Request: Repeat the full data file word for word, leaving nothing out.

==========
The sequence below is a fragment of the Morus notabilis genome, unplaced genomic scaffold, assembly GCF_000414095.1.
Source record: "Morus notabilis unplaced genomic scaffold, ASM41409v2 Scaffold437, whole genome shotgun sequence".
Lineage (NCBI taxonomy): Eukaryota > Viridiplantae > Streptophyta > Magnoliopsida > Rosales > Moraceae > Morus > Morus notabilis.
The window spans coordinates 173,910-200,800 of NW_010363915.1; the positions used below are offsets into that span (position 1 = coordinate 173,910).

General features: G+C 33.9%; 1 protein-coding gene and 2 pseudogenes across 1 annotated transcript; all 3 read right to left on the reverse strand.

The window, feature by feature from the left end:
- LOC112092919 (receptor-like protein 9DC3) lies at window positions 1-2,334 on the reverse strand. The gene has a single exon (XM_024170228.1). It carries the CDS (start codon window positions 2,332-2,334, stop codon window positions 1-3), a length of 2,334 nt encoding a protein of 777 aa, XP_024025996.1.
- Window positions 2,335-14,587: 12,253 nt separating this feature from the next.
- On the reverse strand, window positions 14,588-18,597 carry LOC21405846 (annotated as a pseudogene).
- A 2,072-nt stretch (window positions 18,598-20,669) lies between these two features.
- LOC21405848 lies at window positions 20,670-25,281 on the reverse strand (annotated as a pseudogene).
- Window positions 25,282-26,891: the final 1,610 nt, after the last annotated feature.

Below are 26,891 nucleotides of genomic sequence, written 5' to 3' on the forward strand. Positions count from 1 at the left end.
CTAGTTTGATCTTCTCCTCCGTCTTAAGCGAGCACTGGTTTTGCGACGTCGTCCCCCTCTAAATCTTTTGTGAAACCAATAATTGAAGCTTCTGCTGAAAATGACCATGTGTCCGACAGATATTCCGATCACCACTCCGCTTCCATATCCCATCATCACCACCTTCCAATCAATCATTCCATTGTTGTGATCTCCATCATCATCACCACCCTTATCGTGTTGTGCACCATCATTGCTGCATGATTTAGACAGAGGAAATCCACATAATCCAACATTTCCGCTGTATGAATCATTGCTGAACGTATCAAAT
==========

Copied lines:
The sequence below is a fragment of the Morus notabilis genome, unplaced genomic scaffold, assembly GCF_000414095.1.
Source record: "Morus notabilis unplaced genomic scaffold, ASM41409v2 Scaffold437, whole genome shotgun sequence".
Lineage (NCBI taxonomy): Eukaryota > Viridiplantae > Streptophyta > Magnoliopsida > Rosales > Moraceae > Morus > Morus notabilis.
The window spans coordinates 173,910-200,800 of NW_010363915.1; the positions used below are offsets into that span (position 1 = coordinate 173,910).

General features: G+C 33.9%; 1 protein-coding gene and 2 pseudogenes across 1 annotated transcript; all 3 read right to left on the reverse strand.

The window, feature by feature from the left end:
- LOC112092919 (receptor-like protein 9DC3) lies at window positions 1-2,334 on the reverse strand. The gene has a single exon (XM_024170228.1). It carries the CDS (start codon window positions 2,332-2,334, stop codon window positions 1-3), a length of 2,334 nt encoding a protein of 777 aa, XP_024025996.1.
- Window positions 2,335-14,587: 12,253 nt separating this feature from the next.
- On the reverse strand, window positions 14,588-18,597 carry LOC21405846 (annotated as a pseudogene).
- A 2,072-nt stretch (window positions 18,598-20,669) lies between these two features.
- LOC21405848 lies at window positions 20,670-25,281 on the reverse strand (annotated as a pseudogene).
- Window positions 25,282-26,891: the final 1,610 nt, after the last annotated feature.

Below are 26,891 nucleotides of genomic sequence, written 5' to 3' on the forward strand. Positions count from 1 at the left end.
CTAGTTTGATCTTCTCCTCCGTCTTAAGCGAGCACTGGTTTTGCGACGTCGTCCCCCTCTAAATCTTTTGTGAAACCAATAATTGAAGCTTCTGCTGAAAATGACCATGTGTCCGACAGATATTCCGATCACCACTCCGCTTCCATATCCCATCATCACCACCTTCCAATCAATCATTCCATTGTTGTGATCTCCATCATCATCACCACCCTTATCGTGTTGTGCACCATCATTGCTGCATGATTTAGACAGAGGAAATCCACATAATCCAACATTTCCGCTGTATGAATCATTGCTGAACGTATCAAAT